Can Hubble see the Apollo landing sites on the Moon?

No, Hubble cannot take photos of the Apollo landing sites.

“An object on the Moon 4 meters (4.37 yards) across, viewed from HST, would be about 0.002 arcsec in size. The highest resolution instrument currently on HST is the Advanced Camera for Surveys at 0.03 arcsec. So anything we left on the Moon cannot be resolved in any HST image. It would just appear as a dot.”

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Fast Food Restaurant Density Correlated To Lower Levels Of Obesity

Aug 10 2017 - 11:08
We know that corporations go where their market is. Whole Foods sets up shop in wealthy, progressive counties while smaller companies like Monsanto market to rural farmers. What about fast food companies? The claims have been that since there are obese people near places where high densities of restaurants exist, the restaurants must cause the obesity. Less considered is that people might move to where more food choices are and where those are dense, such as in cities, people tend to be more educated.
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Puzzle: Which Tank Fills First? What Happens If You Increase The Flow Rate? Someone Tried - With A 3D Printer

Aug 09 2017 - 19:08

You may have seen this tank filling puzzle that's gone viral. But have you wondered what happens at a faster flow rate? Someone has tried it out, with a 3D printer. First though, let's look at the original puzzle. 

 Here it is.

Look closely, as it says.

Most people answer “G”.

If that's your answer too, take another close look. Many of the pipes are blocked, The line that blocks off D from C is not a mistake.

To find the real answer - well first, it looks like it's just a drip at a low flow rate from the drawing. So let's assume that..

From A to B to C is straightforward. None of them can fill before the next one.

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Higgs Decays To Tau Leptons: CMS Sees Them First

Aug 09 2017 - 10:08
I have recently been reproached, by colleagues who are members of the competing ATLAS experiment, of misusing the word "see" in this blog, in the context of searches for physics signals. That was because I reported that CMS recently produced a very nice result where we measure the rate of H->bb decays in events where the Higgs boson recoils against a energetic jet; that signal is not statistically significant, so they could argue that CMS did not "see" anything, as I wrote in the blog title.  -->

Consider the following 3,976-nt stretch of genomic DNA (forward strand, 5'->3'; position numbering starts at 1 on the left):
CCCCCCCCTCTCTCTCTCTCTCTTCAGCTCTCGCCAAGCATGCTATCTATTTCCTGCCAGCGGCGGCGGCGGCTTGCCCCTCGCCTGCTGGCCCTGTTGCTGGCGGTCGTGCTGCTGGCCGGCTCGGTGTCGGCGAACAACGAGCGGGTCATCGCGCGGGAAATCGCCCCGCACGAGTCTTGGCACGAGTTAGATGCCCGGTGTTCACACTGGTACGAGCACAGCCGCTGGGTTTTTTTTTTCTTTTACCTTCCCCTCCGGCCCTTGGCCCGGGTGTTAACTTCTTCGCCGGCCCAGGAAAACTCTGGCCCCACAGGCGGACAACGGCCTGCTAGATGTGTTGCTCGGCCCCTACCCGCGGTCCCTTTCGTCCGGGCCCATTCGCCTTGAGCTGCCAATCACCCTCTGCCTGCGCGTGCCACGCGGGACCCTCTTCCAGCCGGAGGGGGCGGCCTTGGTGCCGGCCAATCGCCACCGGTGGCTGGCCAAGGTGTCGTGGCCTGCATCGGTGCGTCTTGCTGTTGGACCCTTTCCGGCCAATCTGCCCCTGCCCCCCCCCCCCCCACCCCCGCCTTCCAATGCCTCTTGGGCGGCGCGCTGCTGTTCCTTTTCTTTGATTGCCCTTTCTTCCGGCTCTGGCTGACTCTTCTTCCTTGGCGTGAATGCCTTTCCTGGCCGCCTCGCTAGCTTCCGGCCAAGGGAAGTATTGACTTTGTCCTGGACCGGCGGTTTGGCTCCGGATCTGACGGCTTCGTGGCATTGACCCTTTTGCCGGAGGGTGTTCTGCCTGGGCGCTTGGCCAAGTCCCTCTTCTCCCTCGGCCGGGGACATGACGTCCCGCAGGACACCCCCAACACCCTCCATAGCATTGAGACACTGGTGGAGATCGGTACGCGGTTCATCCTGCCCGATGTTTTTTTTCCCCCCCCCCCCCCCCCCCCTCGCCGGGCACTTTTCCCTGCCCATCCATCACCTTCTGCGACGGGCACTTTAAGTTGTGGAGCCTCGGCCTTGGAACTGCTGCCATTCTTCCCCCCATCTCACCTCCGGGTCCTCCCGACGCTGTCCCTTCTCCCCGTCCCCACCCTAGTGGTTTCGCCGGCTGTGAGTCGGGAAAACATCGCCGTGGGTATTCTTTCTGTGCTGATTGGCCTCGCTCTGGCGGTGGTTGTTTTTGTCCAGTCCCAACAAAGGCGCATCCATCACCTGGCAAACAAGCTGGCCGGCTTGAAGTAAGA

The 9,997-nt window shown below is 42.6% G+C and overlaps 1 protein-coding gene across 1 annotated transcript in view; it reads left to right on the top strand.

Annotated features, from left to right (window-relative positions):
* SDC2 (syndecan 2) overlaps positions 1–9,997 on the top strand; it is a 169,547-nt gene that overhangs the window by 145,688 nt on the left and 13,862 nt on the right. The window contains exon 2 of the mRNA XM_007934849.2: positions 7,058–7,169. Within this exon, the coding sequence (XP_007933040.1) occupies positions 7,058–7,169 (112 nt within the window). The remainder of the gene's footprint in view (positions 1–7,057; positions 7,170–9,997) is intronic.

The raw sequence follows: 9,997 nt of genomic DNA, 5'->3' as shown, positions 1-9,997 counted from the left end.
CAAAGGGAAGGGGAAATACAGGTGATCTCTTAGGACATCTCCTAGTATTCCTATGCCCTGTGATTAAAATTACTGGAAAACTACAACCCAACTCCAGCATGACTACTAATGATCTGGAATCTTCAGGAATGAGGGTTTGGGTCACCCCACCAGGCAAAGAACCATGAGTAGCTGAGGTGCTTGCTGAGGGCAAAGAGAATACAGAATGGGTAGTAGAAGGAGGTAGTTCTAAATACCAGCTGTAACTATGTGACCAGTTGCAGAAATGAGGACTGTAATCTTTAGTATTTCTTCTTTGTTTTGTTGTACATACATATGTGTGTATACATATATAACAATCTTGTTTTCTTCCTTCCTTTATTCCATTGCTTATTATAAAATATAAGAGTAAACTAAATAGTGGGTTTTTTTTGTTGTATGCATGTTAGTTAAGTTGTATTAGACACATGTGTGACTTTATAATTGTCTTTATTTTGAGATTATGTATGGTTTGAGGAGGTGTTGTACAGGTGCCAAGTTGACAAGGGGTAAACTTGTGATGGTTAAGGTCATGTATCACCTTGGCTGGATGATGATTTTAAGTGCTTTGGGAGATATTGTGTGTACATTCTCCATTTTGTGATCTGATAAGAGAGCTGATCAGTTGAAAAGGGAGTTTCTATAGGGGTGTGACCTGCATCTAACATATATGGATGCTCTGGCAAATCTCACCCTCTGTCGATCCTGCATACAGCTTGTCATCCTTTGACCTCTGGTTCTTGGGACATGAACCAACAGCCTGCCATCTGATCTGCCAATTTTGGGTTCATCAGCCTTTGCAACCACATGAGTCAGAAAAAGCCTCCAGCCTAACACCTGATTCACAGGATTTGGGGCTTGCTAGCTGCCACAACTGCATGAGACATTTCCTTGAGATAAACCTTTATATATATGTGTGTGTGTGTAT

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Arabian Herbs Analyzed As Potential Cancer Treatments

Aug 08 2017 - 09:08
Cancer is a leading cause of illness and death worldwide. In 2015, the World Health Organisation (WHO) recorded 8.8 million cancer-related deaths and nearly twice that are diagnosed each year. Since people are living longer, cancer diagnoses is likely to continue to increase by about 70% for at least the next two decades.

Given that more cancers are likely in the developing world, the search is on for treatments  that are simple and inexpensive to manufacture. The answer may lie in herbal medicine. The problem, as always, is that while there are numerous anecdotes about those, there are few studies. 
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Metabolically Unhealthy Thin People

Aug 01 2017 - 16:08
Just like some people are overweight but healthy - an obesity paradox - some people are thin but have a three-fold higher risk of mortality and/or cardiovascular events.

Weight is not the best way to understand metabolic health, according to an analysis of lean, overweight and obese people.

A new paper claims that ~20 percent of normal weight adults are still metabolically unhealthy and have a higher risk of mortality and/or cardiovascular events than metabolically healthy obese subjects. Oddly, a reduced accumulation of fat in the lower body puts lean people at risk.

One size does not fit all
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An ATLAS 240 GeV Higgs-Like Fluctuation Meets Predictions From Independent Researcher

Jul 27 2017 - 07:07